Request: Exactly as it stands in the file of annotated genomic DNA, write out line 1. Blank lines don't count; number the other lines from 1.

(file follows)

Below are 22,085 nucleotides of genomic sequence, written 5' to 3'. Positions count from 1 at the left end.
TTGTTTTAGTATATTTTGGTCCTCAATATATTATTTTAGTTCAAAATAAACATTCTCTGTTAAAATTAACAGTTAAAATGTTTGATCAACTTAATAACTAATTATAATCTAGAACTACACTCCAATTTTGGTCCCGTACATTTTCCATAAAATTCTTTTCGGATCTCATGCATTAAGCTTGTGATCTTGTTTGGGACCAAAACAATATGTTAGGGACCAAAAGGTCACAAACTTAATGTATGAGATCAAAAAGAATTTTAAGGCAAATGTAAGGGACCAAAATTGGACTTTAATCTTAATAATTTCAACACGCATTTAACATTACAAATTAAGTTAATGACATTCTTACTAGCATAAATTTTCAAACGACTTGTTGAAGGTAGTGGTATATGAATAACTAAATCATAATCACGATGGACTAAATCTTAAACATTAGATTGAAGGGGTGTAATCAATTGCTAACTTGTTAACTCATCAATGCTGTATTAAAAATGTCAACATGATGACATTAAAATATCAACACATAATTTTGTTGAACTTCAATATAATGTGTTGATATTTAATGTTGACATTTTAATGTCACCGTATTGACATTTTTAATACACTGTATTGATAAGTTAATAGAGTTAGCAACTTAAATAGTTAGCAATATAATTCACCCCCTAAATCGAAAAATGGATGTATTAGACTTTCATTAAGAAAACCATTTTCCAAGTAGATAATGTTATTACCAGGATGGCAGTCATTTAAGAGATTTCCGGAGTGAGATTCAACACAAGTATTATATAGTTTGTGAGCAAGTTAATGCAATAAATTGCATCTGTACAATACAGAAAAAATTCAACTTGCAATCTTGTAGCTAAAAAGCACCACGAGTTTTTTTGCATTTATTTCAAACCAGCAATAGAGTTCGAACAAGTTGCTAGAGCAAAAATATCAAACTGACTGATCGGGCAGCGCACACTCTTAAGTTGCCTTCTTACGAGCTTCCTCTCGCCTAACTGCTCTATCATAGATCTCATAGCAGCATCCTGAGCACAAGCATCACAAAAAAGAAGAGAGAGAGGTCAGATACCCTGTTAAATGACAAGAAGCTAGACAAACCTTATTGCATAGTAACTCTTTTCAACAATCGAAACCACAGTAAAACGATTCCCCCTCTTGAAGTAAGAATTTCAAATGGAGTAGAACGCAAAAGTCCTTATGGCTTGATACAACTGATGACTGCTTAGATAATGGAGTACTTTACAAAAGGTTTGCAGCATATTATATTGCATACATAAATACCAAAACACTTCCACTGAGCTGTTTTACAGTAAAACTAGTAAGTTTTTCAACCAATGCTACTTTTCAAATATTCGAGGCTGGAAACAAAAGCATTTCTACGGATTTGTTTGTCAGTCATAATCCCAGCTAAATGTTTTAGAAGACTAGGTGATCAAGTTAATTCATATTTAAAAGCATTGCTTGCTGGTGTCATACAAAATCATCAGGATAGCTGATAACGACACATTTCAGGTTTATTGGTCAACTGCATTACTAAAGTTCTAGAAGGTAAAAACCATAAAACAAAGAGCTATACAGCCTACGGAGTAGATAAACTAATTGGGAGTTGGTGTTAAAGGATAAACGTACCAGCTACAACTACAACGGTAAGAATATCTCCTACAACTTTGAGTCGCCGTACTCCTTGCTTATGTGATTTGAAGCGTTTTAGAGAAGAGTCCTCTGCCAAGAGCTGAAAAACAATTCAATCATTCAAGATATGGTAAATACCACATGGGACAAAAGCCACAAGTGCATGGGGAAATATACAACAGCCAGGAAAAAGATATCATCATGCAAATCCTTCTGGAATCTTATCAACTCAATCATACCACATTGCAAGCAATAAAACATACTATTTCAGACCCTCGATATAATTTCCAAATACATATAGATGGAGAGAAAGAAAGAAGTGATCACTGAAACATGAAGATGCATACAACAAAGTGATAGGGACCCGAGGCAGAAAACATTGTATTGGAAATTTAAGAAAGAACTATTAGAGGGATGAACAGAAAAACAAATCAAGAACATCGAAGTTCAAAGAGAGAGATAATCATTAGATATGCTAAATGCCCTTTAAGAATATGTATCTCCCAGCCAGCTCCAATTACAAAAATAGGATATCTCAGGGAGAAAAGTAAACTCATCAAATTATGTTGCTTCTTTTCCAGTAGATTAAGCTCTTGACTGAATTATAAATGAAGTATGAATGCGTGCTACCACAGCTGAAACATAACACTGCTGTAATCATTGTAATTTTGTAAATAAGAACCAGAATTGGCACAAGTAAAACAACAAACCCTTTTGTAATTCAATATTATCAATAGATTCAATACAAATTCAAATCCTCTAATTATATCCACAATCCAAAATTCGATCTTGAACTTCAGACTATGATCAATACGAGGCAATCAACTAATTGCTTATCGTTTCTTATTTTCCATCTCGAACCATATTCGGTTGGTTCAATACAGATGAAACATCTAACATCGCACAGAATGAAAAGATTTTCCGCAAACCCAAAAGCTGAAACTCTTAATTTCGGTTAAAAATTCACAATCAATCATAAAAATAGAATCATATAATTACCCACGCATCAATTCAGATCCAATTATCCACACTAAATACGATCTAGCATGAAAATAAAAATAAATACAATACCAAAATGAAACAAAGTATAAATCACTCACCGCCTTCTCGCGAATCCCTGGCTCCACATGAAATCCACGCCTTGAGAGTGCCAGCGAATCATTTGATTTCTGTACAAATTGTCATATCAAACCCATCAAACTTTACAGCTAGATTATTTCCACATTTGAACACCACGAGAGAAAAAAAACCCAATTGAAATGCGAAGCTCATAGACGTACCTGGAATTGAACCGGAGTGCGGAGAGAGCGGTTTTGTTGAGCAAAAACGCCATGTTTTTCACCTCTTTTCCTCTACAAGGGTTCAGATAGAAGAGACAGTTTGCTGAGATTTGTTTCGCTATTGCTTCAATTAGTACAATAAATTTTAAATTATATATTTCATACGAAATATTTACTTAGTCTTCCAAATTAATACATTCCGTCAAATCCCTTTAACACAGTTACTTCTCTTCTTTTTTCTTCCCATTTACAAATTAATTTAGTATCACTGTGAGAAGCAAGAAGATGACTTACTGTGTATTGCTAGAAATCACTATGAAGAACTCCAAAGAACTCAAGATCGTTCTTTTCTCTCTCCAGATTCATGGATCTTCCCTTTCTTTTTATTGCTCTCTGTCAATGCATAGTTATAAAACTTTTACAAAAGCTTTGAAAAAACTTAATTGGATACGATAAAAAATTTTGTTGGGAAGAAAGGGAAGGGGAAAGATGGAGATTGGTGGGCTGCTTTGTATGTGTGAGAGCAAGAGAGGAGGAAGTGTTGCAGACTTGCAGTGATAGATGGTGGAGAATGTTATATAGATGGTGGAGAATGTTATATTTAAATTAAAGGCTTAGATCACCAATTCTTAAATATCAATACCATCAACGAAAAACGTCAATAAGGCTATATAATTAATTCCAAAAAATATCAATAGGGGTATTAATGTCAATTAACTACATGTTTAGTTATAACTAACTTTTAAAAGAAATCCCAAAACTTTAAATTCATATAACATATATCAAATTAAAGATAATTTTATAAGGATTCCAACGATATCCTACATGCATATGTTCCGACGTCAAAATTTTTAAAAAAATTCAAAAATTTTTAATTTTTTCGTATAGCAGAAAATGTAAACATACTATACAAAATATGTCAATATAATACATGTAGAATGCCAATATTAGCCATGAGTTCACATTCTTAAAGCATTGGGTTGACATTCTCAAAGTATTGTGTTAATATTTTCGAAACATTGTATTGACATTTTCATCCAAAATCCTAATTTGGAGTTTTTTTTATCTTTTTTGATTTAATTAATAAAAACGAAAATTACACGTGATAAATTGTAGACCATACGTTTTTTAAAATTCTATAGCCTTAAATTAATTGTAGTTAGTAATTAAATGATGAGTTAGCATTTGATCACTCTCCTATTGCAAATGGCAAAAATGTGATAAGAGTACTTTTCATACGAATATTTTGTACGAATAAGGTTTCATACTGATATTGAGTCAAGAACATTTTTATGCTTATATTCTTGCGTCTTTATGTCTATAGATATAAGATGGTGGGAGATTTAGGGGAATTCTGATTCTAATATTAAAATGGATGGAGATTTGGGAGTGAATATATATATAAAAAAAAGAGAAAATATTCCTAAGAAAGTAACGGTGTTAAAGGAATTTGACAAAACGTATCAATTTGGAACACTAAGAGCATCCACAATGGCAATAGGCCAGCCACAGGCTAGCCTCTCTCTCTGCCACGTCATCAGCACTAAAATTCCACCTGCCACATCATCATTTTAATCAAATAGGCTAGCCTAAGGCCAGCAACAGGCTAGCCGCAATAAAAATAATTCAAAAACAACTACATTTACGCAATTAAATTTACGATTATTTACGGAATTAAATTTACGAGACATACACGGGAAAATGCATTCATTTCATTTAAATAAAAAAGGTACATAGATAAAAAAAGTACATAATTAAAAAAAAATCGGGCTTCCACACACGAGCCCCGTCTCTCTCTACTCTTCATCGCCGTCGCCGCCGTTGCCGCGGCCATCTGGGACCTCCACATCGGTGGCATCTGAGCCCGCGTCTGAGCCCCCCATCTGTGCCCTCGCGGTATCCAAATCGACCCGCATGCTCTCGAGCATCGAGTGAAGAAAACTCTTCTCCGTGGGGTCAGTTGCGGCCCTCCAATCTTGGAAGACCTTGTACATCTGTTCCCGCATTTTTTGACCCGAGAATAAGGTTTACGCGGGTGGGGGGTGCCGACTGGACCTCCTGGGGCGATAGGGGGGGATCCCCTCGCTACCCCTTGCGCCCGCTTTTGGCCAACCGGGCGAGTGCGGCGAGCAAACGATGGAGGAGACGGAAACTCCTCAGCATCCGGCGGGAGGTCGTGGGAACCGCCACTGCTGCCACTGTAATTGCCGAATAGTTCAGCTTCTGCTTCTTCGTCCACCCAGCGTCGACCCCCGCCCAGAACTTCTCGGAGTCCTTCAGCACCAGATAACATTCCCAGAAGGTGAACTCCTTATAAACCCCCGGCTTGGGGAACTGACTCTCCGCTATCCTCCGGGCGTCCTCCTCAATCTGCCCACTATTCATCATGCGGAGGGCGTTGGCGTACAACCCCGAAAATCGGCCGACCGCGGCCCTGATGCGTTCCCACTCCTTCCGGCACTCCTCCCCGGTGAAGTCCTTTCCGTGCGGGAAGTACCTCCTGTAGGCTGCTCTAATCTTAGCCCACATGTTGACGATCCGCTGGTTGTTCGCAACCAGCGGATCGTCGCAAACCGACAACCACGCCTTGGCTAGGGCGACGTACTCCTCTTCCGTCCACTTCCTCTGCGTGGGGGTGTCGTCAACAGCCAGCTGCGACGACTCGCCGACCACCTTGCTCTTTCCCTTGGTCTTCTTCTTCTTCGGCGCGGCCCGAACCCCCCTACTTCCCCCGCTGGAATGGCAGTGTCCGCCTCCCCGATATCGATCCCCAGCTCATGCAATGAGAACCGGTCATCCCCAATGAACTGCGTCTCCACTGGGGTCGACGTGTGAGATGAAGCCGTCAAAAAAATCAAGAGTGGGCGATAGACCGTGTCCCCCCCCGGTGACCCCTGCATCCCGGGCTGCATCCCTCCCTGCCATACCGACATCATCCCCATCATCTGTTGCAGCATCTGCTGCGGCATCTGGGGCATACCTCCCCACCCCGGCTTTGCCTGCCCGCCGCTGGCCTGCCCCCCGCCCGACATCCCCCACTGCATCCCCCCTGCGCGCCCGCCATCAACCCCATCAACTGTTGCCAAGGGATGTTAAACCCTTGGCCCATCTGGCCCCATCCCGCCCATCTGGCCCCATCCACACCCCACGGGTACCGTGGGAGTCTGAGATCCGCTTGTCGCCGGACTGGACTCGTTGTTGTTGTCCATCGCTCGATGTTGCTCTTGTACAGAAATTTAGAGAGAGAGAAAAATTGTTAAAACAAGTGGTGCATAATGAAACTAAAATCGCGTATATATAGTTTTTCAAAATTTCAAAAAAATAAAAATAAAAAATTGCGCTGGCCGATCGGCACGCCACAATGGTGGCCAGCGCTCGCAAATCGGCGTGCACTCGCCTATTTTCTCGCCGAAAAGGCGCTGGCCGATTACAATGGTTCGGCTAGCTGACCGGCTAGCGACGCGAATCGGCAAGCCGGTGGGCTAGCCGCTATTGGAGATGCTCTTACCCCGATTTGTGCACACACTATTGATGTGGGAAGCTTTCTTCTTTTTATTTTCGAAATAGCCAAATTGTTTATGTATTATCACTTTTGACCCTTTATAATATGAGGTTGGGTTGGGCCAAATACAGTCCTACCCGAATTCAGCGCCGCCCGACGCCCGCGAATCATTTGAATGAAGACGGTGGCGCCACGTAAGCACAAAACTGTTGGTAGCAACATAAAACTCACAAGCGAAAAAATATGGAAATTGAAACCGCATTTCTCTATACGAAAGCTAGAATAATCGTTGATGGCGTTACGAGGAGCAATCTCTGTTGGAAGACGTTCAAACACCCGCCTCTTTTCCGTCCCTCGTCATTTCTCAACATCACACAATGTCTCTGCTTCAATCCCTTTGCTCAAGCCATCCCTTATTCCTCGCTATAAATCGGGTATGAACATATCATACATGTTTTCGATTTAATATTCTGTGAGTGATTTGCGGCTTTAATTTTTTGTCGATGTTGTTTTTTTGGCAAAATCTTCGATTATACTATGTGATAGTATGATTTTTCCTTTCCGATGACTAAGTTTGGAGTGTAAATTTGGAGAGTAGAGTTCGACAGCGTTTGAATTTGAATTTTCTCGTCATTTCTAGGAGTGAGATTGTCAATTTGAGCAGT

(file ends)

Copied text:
Below are 22,085 nucleotides of genomic sequence, written 5' to 3'. Positions count from 1 at the left end.